4. It is fitting you include a pic of scapp with McGuinness. It was always rumoured that that the brits had one agent bigger than stakeknife. I wonder who that might be? I only heard the fight story for the reason scapp turned. Never really heard the others. If scapp is innocent where has he been past 14 years? Shinners defended him at the time but havent wanted to talk about him since. Maybe shinners are afraid he will out the biggest tout of them all. Mark my words now that McGuinness is dead don’t be surprised if certain revelations come out about him.

  5. If the provos were such a hard nut to crack where are they now? Provos disband and disarm and support the ruc/psni before achieving any of their goals. Hardly an impenatrable army. Looks more like one of the most successful counter insurgencies in world history.

  6. “the Phony-nix”

    – UDR : disgraced, discredited, defeated, disbanded, dead and buried in the dustbin of history
    – RUC : disgraced, discredited, defeated, disbanded, dead and buried in the dustbin of history.

    Using your logic, Bishopsgate, the Baltic Exchange, Canary Wharf were all inside jobs and British MSM media reaction ” Bombed (the British Govt.) to the table” got it all wrong as it was simply a clever ruse to get the Brits to the table – to talk to the Brits.

    By the way, please advise us what part *** you have played in destroying the Orange terror statelet and in removing British death squads terrorising the Nationalist community in the North and in successfully bringing Washington on board culminating in the successful negotiation of the GFA – the biggest climb-down by Britain since Suez – and thus paving the way in making a Re-United Ireland inevitable.

    ***PS :
    Penning anonymous bile in 2017, heavy on horse-manure but short on facts on an Internet Forum does not count.
    Then again, you may just be a horse-manure artist – so that would explain everything.

    1. Those late stage attacks were done by South Armagh brigade which acted without interference by McGuinness and his ilk. PSNI still around and sinn fein supports them. British army still occupies north. Brit spooks stronger than ever. Nothing has changed.

  7. I don’t really see what the relevance of the reference to “Triple Agent” Ali Mohamed to the Scappaticci case is. Having read that book – among other relevant material – I’m of the opinion, that the notion of this mysterious Egyptian officer being a “triple” agent for AQ – i.e. playing his CIA handlers and beating them at their own game, is a “limited hang-out” and a convoluted attempt to explain away embarrassing and highly revealing facts at the heart of the criminal enterprise which goes under the acronym GWoT.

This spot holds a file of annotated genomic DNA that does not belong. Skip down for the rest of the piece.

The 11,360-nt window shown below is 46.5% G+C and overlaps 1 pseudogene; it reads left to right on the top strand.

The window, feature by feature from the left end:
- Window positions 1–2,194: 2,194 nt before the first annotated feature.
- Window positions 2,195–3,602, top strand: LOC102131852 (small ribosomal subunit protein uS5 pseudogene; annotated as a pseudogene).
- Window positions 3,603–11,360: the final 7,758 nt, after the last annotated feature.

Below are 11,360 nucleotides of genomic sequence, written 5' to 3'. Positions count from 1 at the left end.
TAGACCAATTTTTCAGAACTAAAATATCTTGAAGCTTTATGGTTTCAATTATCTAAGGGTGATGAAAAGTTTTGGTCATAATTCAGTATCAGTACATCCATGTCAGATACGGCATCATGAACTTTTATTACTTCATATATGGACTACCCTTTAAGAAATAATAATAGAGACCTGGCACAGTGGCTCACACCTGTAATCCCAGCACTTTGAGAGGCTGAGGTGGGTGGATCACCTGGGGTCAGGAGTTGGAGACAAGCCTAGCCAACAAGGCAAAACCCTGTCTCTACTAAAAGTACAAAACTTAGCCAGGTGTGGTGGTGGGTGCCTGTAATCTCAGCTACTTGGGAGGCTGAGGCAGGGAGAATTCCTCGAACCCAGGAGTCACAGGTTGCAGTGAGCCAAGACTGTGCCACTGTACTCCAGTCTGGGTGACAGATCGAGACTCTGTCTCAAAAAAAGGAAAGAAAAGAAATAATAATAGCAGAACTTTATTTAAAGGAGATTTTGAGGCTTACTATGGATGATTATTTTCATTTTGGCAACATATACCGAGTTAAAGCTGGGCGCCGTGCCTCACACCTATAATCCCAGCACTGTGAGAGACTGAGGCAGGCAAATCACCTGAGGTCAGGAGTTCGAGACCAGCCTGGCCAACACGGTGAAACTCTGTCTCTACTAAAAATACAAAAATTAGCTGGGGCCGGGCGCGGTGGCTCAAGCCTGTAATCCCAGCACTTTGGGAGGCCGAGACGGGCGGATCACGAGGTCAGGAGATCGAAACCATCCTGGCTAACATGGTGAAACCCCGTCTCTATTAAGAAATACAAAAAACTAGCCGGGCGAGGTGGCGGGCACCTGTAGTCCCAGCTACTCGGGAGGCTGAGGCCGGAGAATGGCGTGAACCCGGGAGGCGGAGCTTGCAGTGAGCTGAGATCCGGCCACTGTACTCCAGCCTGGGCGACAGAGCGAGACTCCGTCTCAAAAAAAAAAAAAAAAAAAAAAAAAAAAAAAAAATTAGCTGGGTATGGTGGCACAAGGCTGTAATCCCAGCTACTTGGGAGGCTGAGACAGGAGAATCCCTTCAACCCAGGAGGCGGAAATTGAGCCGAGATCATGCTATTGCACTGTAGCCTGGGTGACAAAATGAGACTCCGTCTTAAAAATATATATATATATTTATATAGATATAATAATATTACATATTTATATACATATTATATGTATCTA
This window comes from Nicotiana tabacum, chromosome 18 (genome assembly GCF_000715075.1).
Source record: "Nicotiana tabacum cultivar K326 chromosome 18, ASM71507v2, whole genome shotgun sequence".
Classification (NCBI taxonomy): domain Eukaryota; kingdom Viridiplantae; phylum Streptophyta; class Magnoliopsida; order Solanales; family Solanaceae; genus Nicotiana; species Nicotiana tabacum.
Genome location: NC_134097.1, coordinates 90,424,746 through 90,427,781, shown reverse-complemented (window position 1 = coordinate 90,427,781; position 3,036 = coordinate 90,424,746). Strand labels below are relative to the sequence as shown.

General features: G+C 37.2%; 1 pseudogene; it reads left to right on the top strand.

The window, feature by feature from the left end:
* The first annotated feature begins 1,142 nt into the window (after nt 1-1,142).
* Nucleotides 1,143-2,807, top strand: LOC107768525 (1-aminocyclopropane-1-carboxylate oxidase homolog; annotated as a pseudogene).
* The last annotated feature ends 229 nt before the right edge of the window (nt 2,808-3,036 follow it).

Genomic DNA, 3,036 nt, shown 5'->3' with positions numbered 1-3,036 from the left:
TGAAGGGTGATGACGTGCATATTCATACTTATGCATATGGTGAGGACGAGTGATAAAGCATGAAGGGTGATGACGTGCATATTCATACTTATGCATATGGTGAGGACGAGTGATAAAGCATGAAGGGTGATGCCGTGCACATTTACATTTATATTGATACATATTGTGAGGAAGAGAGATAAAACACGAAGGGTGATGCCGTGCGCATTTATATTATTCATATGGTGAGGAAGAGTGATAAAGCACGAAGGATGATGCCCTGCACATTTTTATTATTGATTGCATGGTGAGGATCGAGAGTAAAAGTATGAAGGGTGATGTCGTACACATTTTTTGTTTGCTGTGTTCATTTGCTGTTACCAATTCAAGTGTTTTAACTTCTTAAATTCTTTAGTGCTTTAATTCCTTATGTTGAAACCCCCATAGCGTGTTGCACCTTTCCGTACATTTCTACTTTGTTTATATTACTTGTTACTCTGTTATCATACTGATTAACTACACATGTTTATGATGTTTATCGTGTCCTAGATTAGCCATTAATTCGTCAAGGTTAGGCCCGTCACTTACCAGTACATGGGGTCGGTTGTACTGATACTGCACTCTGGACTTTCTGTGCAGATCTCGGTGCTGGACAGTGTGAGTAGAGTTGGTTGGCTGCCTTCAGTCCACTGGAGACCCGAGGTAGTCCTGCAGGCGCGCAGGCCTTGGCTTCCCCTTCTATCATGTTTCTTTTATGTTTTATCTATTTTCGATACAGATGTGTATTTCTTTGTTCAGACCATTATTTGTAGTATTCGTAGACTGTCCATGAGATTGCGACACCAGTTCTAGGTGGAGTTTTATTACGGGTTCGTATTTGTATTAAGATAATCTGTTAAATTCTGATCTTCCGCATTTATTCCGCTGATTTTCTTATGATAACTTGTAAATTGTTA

1. Apologies. Having just checked the link, I see I made a mistake. I assumed the reference was to Al Mohamed, about whom there’s a book with the title “Triple Cross”, which is the one I was referering to. “Triple Agent” is about Al Balawi, the Jordanian, who blew himself and seven CIA agents up 2009 in Afghanistan.

  8. Perhaps we’re all missing the really big picture here.
    As someone who grew up in N.I, I feel more than anything that the place is one enormous open-air experiment.
    I’m not convinced that the British actually give a f*ck about Ireland at all, but that they like messing around with stuff in order to learn to mess every/anyone around. Even if certain politicians and military types do/did care, that doesn’t mean that the people who are really at the top of society (whoever that may be) does care.
    Regardless of what has happened, and who did what, the powers-that-be have learned a hell of a lot from messing about in Ireland for 1000 years. And now the majority of Irish are happy drinking G and watching TV.
    Lets just keep paying our taxes and bickering amongst ourselves, that’ll make the world a better place won’t it?

    1. The open-air experiment theory, in terms of civil control and military testing, was written up several times in the 1980s by various journalists and historians. I do believe that the sentiment was a small part of the UK thinking on the war, at least among a small cadre of army and intelligence figures and civil servants. If only for a short period. Maybe the inability to defeat the insurgency forced them to rationalise the conflict in some other, half-positive way? Whatever the case, the resurgent campaign in Britain put an end to any lingering thoughts along those lines.